Capitol Alert

Ad watch: Police use-of-force ad misleads on officer training

Taser drill gives shocking look at advanced police officer training

Taser training is an annual requirement for deputies and correctional officers at the Placer County Sheriff's Office. The X26 Taser gun is a less-lethal force option for officers, and is used to incapacitate an individual. Seen in this video is De
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Taser training is an annual requirement for deputies and correctional officers at the Placer County Sheriff's Office. The X26 Taser gun is a less-lethal force option for officers, and is used to incapacitate an individual. Seen in this video is De

The law enforcement organization Protect California is running television ads and digital campaigns to rally support for a police use-of-force measure sponsored by the California Police Chiefs Association.

The bill, Senate Bill 230 by state Sen. Anna Caballero, D-Salinas, would require cities across the state to maintain use-of-force policies and emphasizes training in their departments. It’s an alternative to a more sweeping use-of-force measure that law enforcement opposes, Assembly Bill 392 by Assemblywoman Shirley Weber, D-San Diego.

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Below is the text of the ad and our analysis:

Text:

“The police do a job most of us would never want. And mental health emergencies can turn deadly. There’s a way to reduce shootings without making police the enemy. Senate Bill 230 gives police the training they’ve asked for to help save lives, how to handle mental health emergencies and de-escalation practices when police have only seconds in life-or-death situations. Senate Bill 230 will give police the training they’ve been asking for.”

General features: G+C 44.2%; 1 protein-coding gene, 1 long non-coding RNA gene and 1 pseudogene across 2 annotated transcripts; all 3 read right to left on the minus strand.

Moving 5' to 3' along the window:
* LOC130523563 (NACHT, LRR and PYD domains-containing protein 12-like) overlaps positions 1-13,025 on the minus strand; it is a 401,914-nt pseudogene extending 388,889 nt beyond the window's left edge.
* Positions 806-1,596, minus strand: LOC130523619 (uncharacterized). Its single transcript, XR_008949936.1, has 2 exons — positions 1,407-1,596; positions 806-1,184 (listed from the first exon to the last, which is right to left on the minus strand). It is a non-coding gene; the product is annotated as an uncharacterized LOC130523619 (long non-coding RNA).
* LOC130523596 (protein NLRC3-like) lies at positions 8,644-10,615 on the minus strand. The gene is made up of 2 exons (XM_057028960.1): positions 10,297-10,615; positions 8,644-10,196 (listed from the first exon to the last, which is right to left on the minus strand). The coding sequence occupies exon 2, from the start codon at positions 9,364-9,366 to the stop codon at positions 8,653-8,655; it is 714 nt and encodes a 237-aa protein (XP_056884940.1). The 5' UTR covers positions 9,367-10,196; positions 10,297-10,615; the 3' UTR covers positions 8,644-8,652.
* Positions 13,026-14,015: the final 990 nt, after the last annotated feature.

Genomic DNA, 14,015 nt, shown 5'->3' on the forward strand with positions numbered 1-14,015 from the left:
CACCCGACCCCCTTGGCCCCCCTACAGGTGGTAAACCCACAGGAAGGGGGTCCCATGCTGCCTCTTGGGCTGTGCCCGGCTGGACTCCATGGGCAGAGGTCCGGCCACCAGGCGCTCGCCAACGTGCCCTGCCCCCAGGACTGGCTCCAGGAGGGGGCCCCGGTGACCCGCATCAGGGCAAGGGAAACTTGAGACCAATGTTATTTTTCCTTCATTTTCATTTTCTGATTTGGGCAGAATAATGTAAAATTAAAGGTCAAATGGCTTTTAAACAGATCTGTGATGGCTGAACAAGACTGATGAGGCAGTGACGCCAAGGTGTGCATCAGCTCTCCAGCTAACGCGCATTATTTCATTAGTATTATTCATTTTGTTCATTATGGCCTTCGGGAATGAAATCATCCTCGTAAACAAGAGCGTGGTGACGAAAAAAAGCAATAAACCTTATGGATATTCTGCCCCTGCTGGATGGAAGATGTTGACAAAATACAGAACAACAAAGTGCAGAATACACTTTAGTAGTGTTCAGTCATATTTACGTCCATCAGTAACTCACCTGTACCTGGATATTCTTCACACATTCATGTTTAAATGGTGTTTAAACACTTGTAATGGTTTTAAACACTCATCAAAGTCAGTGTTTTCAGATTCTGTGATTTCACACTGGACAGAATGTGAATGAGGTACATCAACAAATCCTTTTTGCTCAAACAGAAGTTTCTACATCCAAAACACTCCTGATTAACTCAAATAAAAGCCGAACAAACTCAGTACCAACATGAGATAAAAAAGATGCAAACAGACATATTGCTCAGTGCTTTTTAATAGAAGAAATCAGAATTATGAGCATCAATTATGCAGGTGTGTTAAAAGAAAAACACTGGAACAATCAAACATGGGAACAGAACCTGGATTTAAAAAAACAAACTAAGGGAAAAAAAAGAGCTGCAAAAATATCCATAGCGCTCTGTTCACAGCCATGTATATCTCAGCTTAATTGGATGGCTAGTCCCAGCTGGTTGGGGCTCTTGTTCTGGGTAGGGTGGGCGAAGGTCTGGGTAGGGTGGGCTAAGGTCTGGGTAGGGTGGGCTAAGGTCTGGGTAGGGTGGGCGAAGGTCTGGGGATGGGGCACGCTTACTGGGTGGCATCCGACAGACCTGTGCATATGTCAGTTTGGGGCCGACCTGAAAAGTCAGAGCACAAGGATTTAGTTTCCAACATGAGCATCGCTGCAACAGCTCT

Analysis:

The bill demands greater force training in every California department. But the ad fails to mention the legislation leaves it up to local jurisdictions to determine what those procedures look like, a point of contention for opponents who say that without a uniform standard, the proposal is a “bill with no teeth.”

It also leaves a misleading impression that California police officers have been deprived of training. Many California police departments, including Stockton, Los Angeles and San Francisco, have already worked to overhaul their policies and provide training. Those policies were upgraded following controversial shootings and a wave of community backlash over tough-on-crime policing.

The California Commission on Peace Officer Standards and Training offers a list of training opportunities for departments across the state. Those include legislative-mandated training sessions on handling individuals with mental illness and dealing with other vulnerable populations.

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